Rick Wiker went looking for his favorite Olympic sport in the TV listings the other day. It is a game of rocketing smashes and fluttery drop shots, of leaps and lunges, power and finesse. But, as Wiker found, it is a game you won't be seeing on television.
The sport is badminton, and by now you are probably laughing, or uttering one of the tired catcalls long used by sports columnists and the meat-and-potatoes masses whenever the subject of Olympic badminton comes up:
Wimp sport. Backyard barbecue diversion. Whadda joke.
Wiker, 50, has endured them all over the years, and so have others in the Catonsville Badminton Club, which meets to play every Sunday night.
"When you get to this level of playing somewhat competitively, and you hear people talking about the `barbecue sport,' you get kind of irritated," says member Aaron Kadremas, 25, a trombonist in the U.S. Army Field Band. "People at work always give me a hard time about it. I've invited my colleagues to come and play, but no one has taken me up on it."
If anyone ever does, here's what they'll find: three hardwood badminton courts in the gym of Catonsville Middle School where 12 players are in action at a time in doubles matches while others wait their turn. Voices echo from the high ceiling, grunting in effort or shouting scores amid the squeak of sneakers. Rackets hiss, ping and thwack. Birds alternately tear through the air or float downward, light as parachutes, landing with soft rubbery taps.
Several members have won state titles or other tournaments. The youngest are on high school teams, the oldest are in their 60s. There are both men and women. Some come from India, China or other countries. And if you think you can just walk in from the street and beat them, you'd better think again.
"I have a friend who makes fun of me all the time for playing badminton," says Nehemiah Brown, 17, a freshman at Villa Julie College who played on his high school team. "He actually came one time."
Brown pauses, smiling at the memory. "I whupped up on him."
Ask members when they last saw their sport on television, and answers are hard to come by.
Raghu Vallurupatti, 38, who came from India in 1987 to earn his Ph.D in computer science at UMBC, vaguely remembers setting his VCR to tape a big match from Germany on ESPN2. That was years ago.
He also remembers watching badminton in the '96 Olympics in Atlanta, but only because he got a ticket and went there.
"It was incredibly quick and agile," he says. "For 30 or 40 minutes you're running, moving and streaking all over the court."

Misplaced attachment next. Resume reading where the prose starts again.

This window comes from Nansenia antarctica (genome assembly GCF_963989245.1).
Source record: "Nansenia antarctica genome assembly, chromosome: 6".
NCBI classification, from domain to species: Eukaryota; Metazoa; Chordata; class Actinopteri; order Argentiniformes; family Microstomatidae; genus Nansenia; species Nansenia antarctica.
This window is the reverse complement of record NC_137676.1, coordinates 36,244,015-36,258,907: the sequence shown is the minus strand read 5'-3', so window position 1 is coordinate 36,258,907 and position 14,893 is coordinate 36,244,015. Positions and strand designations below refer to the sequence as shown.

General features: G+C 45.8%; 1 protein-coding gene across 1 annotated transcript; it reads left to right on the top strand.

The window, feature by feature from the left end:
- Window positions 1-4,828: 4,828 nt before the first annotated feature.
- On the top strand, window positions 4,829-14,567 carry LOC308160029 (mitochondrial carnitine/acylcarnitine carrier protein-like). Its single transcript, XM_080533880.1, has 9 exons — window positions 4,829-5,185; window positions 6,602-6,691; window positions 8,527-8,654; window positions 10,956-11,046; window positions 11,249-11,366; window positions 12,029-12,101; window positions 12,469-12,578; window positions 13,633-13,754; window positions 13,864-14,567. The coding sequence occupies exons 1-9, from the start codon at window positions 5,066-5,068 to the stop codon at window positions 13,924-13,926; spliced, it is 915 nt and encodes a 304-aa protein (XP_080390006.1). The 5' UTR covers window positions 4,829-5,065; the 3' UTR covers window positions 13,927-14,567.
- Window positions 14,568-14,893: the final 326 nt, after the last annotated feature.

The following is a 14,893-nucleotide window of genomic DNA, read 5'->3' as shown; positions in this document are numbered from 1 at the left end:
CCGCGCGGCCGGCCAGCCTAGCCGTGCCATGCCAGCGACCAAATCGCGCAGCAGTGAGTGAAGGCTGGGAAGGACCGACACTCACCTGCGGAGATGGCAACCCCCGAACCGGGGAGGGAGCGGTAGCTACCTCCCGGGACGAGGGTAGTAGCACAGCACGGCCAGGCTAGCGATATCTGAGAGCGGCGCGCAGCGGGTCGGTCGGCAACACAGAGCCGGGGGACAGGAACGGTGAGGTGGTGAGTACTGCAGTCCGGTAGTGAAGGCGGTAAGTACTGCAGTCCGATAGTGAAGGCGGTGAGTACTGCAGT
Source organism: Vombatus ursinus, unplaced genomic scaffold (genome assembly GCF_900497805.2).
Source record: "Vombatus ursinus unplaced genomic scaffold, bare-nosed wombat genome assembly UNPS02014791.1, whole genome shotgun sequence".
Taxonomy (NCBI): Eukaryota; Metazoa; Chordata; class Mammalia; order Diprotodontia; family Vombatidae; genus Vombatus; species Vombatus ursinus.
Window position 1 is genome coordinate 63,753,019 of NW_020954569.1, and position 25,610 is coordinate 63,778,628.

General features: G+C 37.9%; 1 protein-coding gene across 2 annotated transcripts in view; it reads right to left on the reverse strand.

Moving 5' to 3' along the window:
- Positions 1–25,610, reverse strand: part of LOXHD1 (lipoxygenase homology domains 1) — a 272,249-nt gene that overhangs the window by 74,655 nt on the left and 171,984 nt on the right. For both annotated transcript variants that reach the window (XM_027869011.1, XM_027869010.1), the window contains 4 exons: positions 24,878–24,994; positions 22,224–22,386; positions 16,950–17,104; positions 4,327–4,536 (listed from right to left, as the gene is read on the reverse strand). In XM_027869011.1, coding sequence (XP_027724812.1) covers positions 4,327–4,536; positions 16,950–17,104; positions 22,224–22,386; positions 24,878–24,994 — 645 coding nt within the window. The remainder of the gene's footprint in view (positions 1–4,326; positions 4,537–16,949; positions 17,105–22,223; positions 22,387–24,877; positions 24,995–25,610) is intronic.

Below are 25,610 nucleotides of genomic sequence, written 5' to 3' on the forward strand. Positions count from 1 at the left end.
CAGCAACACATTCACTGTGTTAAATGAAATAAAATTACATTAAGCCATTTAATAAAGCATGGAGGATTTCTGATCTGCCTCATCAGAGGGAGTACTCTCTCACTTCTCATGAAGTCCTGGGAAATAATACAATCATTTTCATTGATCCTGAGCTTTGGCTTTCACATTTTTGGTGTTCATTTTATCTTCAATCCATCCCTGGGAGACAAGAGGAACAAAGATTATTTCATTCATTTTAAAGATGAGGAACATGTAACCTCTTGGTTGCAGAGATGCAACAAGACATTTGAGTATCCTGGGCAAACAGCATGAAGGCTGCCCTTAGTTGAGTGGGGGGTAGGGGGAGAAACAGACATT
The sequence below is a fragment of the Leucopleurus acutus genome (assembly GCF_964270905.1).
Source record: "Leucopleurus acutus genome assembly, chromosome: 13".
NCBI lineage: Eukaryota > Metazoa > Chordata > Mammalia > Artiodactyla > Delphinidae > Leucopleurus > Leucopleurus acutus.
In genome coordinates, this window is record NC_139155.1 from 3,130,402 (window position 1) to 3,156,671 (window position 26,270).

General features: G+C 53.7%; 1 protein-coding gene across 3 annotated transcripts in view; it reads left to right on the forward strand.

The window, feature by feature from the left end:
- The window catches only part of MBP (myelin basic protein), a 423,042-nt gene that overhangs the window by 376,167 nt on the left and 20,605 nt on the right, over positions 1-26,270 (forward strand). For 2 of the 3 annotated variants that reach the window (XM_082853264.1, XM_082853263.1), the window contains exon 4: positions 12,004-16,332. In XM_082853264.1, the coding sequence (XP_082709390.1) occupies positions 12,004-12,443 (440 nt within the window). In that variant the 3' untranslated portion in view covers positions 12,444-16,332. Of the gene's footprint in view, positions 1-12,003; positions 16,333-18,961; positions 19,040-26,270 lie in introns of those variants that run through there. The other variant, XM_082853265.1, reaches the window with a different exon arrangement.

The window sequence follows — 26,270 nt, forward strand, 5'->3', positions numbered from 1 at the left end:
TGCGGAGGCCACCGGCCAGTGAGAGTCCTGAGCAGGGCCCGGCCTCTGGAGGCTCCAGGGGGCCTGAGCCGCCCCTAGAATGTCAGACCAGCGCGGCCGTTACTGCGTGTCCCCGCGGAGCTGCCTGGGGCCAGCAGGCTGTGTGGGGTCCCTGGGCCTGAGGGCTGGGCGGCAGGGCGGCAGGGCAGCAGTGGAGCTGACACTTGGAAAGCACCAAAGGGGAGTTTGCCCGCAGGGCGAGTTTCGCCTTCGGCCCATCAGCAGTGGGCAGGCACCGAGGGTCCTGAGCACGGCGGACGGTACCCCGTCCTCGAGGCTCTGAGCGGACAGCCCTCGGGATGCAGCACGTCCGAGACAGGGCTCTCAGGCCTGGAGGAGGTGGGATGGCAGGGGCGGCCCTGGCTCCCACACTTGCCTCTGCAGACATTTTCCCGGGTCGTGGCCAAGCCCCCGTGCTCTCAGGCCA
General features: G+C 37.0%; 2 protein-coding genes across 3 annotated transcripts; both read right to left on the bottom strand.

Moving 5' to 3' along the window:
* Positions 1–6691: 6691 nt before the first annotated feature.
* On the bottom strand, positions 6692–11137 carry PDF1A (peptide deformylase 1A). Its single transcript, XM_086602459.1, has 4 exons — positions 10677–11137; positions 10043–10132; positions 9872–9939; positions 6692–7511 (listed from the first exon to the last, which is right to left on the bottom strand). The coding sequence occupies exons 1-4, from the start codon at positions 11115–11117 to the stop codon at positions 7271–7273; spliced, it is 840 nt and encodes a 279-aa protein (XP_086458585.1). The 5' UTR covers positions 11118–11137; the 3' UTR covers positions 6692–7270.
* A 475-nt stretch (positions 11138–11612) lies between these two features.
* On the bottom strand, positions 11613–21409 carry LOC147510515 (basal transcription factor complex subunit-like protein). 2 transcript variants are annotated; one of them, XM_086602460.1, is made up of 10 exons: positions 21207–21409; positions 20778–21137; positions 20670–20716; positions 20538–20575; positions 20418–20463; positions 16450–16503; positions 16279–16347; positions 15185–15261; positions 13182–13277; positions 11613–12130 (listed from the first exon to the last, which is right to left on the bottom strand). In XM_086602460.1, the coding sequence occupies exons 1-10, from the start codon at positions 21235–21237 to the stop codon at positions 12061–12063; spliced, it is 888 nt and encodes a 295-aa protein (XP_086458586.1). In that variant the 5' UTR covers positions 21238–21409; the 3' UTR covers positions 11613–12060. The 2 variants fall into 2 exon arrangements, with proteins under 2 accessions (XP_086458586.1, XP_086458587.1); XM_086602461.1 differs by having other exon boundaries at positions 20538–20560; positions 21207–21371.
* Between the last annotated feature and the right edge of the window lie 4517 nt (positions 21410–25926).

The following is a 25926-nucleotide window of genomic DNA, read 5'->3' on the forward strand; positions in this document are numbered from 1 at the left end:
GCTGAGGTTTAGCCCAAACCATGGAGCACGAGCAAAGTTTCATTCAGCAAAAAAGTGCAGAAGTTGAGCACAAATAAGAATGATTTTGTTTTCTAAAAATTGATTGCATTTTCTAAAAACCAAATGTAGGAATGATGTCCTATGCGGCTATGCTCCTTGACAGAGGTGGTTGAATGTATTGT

James Martin, 15, a sophomore on the Catonsville High School team, also found a match on TV one night. It, too, was several years ago.
"It was at probably, like, 11:30," Martin says. "It was pretty late. The players were all Asian. They were really good."
Therein lies the rub regarding badminton and U.S. television. Although the top-flight players are indeed "really good," most come either from the Pacific Rim or Denmark, a mix ill-suited to the jingoism that seems to guide so much of NBC's Olympics coverage. Only one American badminton player even qualified for this year's games, and he was quickly eliminated.
Oddly enough, in the days when the United States fared better in international competition, Baltimore was something of a hotbed of the sport, due largely to the presence of a transplanted Irishman, J. Frank Devlin.
Devlin was a six-time world champion who moved to the city in 1937. He promoted the game and trained national and world champions, a group that included two of his daughters.
In the midst of that interest, the Catonsville Badminton Club was formed in the 1950s, run by a fellow named Hank Bonnett, who played into his 80s.
Wiker took over the club 20 years ago from Bonnett and has won two seniors doubles titles. His son Nick, 15, a fine player in his own right, has been playing since age 9 and helped developed a club Web site that is attracting new members in search of a regular game.
And for those seeking more action than once-a-week, Vallurupatti has the lowdown: "On Mondays there's a club in Columbia. In Loch Raven on Thursdays. One in Rockville Tuesdays and Saturdays."
But neither Baltimore nor the United States is the hotbed it once was. Indonesia is where the action is today. Top stars are revered as sporting gods, and tournament winners can earn more than $100,000 a pop.
Compare that to the ceramic mug that Wiker and Vallurupatti collected for winning the doubles title in a C-level tournament in Pennsylvania a few years ago (C-Level might be equated to AA-level professional baseball - good but not major league).
So, Wiker wasn't exactly surprised when he checked NBC's Web site and found the news that he relayed to club members on a recent Sunday: "None of the NBC channels are showing badminton unless you live in Canada."
Oh well, says Matt Martin, 17, who is James Martin's brother and badminton teammate at Catonsville High. "It's probably one of those things you'll hear about the next morning. `Oh, the badminton finals were yesterday? Oh, I guess I missed it.' "